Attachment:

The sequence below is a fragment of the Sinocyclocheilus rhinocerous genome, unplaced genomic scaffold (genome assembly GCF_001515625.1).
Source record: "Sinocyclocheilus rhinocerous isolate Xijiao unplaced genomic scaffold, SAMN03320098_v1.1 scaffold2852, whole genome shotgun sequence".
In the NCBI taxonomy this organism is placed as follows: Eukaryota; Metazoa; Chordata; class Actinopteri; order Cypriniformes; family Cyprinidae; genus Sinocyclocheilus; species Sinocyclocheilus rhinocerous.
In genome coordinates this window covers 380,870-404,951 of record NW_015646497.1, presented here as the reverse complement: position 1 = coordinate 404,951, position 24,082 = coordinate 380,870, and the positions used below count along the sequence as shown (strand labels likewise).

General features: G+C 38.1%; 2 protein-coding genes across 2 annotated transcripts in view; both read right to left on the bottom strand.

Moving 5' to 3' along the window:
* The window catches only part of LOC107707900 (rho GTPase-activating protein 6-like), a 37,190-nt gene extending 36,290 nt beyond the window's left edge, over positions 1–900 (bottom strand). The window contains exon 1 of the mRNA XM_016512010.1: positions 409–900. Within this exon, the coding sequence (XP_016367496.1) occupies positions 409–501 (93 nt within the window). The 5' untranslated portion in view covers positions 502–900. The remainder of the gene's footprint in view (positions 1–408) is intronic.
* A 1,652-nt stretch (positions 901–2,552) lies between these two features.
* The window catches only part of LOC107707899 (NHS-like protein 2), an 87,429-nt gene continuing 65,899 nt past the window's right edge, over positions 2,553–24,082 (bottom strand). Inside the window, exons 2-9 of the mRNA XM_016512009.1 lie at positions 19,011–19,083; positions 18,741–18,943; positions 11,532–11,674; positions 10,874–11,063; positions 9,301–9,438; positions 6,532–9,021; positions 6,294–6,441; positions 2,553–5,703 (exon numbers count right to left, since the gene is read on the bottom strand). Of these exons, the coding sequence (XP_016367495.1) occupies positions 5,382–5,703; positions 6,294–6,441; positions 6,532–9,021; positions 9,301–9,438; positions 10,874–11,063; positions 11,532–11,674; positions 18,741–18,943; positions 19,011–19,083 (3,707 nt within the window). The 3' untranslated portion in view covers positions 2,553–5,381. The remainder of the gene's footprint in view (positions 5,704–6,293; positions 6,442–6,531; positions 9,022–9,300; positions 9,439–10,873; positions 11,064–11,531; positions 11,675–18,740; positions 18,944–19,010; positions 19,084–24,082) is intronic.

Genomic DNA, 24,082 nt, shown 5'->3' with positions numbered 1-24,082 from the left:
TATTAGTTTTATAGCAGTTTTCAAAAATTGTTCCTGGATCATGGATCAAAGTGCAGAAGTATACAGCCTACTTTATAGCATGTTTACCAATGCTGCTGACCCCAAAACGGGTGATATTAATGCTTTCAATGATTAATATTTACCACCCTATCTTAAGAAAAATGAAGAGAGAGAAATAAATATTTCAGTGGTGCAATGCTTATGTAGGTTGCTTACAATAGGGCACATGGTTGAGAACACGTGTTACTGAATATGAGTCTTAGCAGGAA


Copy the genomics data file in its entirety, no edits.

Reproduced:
The sequence below is a fragment of the Sinocyclocheilus rhinocerous genome, unplaced genomic scaffold (genome assembly GCF_001515625.1).
Source record: "Sinocyclocheilus rhinocerous isolate Xijiao unplaced genomic scaffold, SAMN03320098_v1.1 scaffold2852, whole genome shotgun sequence".
In the NCBI taxonomy this organism is placed as follows: Eukaryota; Metazoa; Chordata; class Actinopteri; order Cypriniformes; family Cyprinidae; genus Sinocyclocheilus; species Sinocyclocheilus rhinocerous.
In genome coordinates this window covers 380,870-404,951 of record NW_015646497.1, presented here as the reverse complement: position 1 = coordinate 404,951, position 24,082 = coordinate 380,870, and the positions used below count along the sequence as shown (strand labels likewise).

General features: G+C 38.1%; 2 protein-coding genes across 2 annotated transcripts in view; both read right to left on the bottom strand.

Moving 5' to 3' along the window:
* The window catches only part of LOC107707900 (rho GTPase-activating protein 6-like), a 37,190-nt gene extending 36,290 nt beyond the window's left edge, over positions 1–900 (bottom strand). The window contains exon 1 of the mRNA XM_016512010.1: positions 409–900. Within this exon, the coding sequence (XP_016367496.1) occupies positions 409–501 (93 nt within the window). The 5' untranslated portion in view covers positions 502–900. The remainder of the gene's footprint in view (positions 1–408) is intronic.
* A 1,652-nt stretch (positions 901–2,552) lies between these two features.
* The window catches only part of LOC107707899 (NHS-like protein 2), an 87,429-nt gene continuing 65,899 nt past the window's right edge, over positions 2,553–24,082 (bottom strand). Inside the window, exons 2-9 of the mRNA XM_016512009.1 lie at positions 19,011–19,083; positions 18,741–18,943; positions 11,532–11,674; positions 10,874–11,063; positions 9,301–9,438; positions 6,532–9,021; positions 6,294–6,441; positions 2,553–5,703 (exon numbers count right to left, since the gene is read on the bottom strand). Of these exons, the coding sequence (XP_016367495.1) occupies positions 5,382–5,703; positions 6,294–6,441; positions 6,532–9,021; positions 9,301–9,438; positions 10,874–11,063; positions 11,532–11,674; positions 18,741–18,943; positions 19,011–19,083 (3,707 nt within the window). The 3' untranslated portion in view covers positions 2,553–5,381. The remainder of the gene's footprint in view (positions 5,704–6,293; positions 6,442–6,531; positions 9,022–9,300; positions 9,439–10,873; positions 11,064–11,531; positions 11,675–18,740; positions 18,944–19,010; positions 19,084–24,082) is intronic.

Genomic DNA, 24,082 nt, shown 5'->3' with positions numbered 1-24,082 from the left:
TATTAGTTTTATAGCAGTTTTCAAAAATTGTTCCTGGATCATGGATCAAAGTGCAGAAGTATACAGCCTACTTTATAGCATGTTTACCAATGCTGCTGACCCCAAAACGGGTGATATTAATGCTTTCAATGATTAATATTTACCACCCTATCTTAAGAAAAATGAAGAGAGAGAAATAAATATTTCAGTGGTGCAATGCTTATGTAGGTTGCTTACAATAGGGCACATGGTTGAGAACACGTGTTACTGAATATGAGTCTTAGCAGGAA